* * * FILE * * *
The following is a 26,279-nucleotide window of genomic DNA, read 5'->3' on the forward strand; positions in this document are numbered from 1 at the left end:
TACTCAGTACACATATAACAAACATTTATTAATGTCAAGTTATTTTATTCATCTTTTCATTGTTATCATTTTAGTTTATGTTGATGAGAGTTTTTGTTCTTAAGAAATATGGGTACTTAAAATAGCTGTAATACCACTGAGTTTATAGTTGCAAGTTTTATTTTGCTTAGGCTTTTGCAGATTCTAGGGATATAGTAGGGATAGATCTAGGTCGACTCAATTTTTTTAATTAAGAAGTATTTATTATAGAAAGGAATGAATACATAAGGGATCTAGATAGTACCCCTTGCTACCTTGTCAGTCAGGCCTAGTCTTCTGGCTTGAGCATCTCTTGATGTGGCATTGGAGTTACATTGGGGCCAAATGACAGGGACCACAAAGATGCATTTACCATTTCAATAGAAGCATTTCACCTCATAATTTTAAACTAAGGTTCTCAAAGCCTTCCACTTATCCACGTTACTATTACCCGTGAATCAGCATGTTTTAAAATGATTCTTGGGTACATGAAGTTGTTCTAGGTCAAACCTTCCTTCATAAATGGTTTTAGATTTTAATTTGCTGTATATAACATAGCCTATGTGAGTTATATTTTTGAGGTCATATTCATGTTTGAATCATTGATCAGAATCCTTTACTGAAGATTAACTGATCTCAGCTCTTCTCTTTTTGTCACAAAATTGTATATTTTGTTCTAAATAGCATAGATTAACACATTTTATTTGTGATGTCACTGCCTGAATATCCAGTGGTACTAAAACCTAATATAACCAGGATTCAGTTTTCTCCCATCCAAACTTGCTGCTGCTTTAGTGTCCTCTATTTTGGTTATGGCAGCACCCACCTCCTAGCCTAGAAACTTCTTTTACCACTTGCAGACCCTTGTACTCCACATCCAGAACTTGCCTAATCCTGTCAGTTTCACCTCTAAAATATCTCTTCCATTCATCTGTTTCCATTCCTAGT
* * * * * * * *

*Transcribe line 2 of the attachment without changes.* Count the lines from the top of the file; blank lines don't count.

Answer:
TACTCAGTACACATATAACAAACATTTATTAATGTCAAGTTATTTTATTCATCTTTTCATTGTTATCATTTTAGTTTATGTTGATGAGAGTTTTTGTTCTTAAGAAATATGGGTACTTAAAATAGCTGTAATACCACTGAGTTTATAGTTGCAAGTTTTATTTTGCTTAGGCTTTTGCAGATTCTAGGGATATAGTAGGGATAGATCTAGGTCGACTCAATTTTTTTAATTAAGAAGTATTTATTATAGAAAGGAATGAATACATAAGGGATCTAGATAGTACCCCTTGCTACCTTGTCAGTCAGGCCTAGTCTTCTGGCTTGAGCATCTCTTGATGTGGCATTGGAGTTACATTGGGGCCAAATGACAGGGACCACAAAGATGCATTTACCATTTCAATAGAAGCATTTCACCTCATAATTTTAAACTAAGGTTCTCAAAGCCTTCCACTTATCCACGTTACTATTACCCGTGAATCAGCATGTTTTAAAATGATTCTTGGGTACATGAAGTTGTTCTAGGTCAAACCTTCCTTCATAAATGGTTTTAGATTTTAATTTGCTGTATATAACATAGCCTATGTGAGTTATATTTTTGAGGTCATATTCATGTTTGAATCATTGATCAGAATCCTTTACTGAAGATTAACTGATCTCAGCTCTTCTCTTTTTGTCACAAAATTGTATATTTTGTTCTAAATAGCATAGATTAACACATTTTATTTGTGATGTCACTGCCTGAATATCCAGTGGTACTAAAACCTAATATAACCAGGATTCAGTTTTCTCCCATCCAAACTTGCTGCTGCTTTAGTGTCCTCTATTTTGGTTATGGCAGCACCCACCTCCTAGCCTAGAAACTTCTTTTACCACTTGCAGACCCTTGTACTCCACATCCAGAACTTGCCTAATCCTGTCAGTTTCACCTCTAAAATATCTCTTCCATTCATCTGTTTCCATTCCTAGT